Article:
Composite surface material Neolith features on the walls, floors and furniture of a property in Flagey Square, Brussels, opening up the compact interior to light and luminosity
Michel Penneman, who designed Belgium's multi-award winning boutique Pantone Hotel with architect Olivier Hannaert, was not put off by the size of the City House project in Flagey Square, Brussels. 'Working with smaller areas is more challenging,' says the interior designer. 'You need to find a creative solution that balances space, aesthetics and budget. I love that complexity.'
Inside the original property, a warren of walls marked out tiny spaces, creating an enclosed, cramped atmosphere. Penneman wanted to open the rooms up to create longer perspectives and increase the sense of space and light while maintaining the integrity of the exterior. Ever-changing moods and the multi-functionality of a modern home played an important role in his design.
'In areas of the home where you live and relax, I like to work primarily with clean, neutral colours,' he says. 'Brighter, bolder shades can come in as furniture or decoration and can then be easily changed if tastes and trends shift. If you choose worktops or flooring in those colours, that won't be so easy.'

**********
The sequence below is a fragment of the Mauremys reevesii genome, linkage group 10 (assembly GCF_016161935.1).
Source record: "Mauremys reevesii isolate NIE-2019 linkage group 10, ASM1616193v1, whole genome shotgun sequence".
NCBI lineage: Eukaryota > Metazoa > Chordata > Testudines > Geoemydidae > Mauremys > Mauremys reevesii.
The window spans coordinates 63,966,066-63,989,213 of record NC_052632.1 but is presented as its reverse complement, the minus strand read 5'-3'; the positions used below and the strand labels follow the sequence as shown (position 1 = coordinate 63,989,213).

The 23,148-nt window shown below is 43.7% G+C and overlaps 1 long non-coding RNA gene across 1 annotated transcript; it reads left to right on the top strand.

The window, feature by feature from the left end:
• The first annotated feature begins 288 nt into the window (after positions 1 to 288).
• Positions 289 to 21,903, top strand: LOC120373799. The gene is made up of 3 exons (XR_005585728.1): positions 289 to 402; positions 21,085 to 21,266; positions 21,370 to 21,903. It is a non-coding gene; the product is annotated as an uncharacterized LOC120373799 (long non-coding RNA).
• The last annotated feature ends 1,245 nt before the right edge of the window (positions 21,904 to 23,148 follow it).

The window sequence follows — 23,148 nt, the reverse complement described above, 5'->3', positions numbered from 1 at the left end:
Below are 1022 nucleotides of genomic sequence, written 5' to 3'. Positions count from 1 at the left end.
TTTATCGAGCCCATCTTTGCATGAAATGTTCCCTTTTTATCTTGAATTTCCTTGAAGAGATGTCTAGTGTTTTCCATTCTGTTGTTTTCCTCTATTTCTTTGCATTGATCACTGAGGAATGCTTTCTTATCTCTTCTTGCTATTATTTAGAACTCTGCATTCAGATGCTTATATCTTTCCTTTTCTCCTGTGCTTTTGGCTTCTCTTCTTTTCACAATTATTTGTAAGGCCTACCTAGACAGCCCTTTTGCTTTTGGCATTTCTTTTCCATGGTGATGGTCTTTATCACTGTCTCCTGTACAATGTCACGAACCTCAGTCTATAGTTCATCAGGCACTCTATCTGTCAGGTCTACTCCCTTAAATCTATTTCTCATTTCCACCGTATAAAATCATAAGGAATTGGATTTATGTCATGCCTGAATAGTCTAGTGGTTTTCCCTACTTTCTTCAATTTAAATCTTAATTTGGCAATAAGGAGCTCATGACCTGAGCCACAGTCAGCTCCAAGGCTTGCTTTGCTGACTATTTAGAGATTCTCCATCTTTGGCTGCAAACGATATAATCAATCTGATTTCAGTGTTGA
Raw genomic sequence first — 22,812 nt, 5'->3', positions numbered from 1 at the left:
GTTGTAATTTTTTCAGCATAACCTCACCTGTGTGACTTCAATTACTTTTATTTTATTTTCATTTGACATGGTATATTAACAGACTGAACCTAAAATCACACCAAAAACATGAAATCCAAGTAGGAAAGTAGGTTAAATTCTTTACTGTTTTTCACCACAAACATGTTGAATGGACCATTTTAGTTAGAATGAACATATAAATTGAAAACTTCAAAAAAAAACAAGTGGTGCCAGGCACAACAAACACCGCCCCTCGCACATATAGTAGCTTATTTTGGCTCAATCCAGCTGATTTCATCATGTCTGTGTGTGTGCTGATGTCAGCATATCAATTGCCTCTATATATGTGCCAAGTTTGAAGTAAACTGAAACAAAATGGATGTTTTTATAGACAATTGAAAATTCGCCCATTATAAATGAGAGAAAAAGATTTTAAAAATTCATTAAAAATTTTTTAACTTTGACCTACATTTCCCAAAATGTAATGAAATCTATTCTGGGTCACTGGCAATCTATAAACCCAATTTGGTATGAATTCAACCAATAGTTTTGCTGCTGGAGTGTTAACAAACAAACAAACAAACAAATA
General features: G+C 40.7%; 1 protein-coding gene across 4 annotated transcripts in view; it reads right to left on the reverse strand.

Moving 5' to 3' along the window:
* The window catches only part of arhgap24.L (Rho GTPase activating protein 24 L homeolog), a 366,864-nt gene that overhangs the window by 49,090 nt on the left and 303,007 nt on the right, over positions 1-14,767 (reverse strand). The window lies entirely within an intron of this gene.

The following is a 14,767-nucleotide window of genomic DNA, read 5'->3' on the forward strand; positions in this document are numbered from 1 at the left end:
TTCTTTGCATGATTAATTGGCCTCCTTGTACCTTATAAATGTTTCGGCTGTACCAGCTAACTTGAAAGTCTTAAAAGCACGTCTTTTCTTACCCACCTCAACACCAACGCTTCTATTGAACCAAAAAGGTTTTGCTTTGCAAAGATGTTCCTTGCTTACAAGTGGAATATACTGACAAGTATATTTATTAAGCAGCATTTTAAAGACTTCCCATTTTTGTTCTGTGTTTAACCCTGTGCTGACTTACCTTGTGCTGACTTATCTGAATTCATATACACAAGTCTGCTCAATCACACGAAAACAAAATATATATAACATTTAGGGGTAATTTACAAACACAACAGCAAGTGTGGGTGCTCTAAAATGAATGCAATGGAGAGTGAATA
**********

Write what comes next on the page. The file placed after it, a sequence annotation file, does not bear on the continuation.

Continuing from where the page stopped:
For the project, Pennemann specified Neolith Sintered Stone, a natural composite surface made from clays, feldspar, silica and natural oxides. Neolith Arctic White Silk and warm Phedra Satin feature prominently on stairs, flooring and walls, reflecting light and opening up the interiors. Concrete-inspired Beton Silk continues the neutral finish through to a utility room.
Marble-look designs create elegant focal points throughout the home. In the kitchen, the bold veins of Estatuario Silk mark out an island and splashback. The delicate detailing of Calacatta Polished lines a set of coffee tables, while, on the first floor, understated Blanco Carrara brings visual interest to a bathroom.
'The thinness of Sintered Stone slabs offers possibilities that are unavailable with natural stone,' explains Penneman. 'It’s easy to create furniture and use on doors. Neolith’s colours make it impossible to distinguish from real marble. Natural stone and marble are fragile, difficult to clean and require a special protective coat. After a few years, they change colour. By contrast, Sintered Stone is incredibly easy to maintain. A long time from now, this house will look exactly the same. All it will need is a clean.'
For more information, technical support and to see a full case study, visit: neolith.com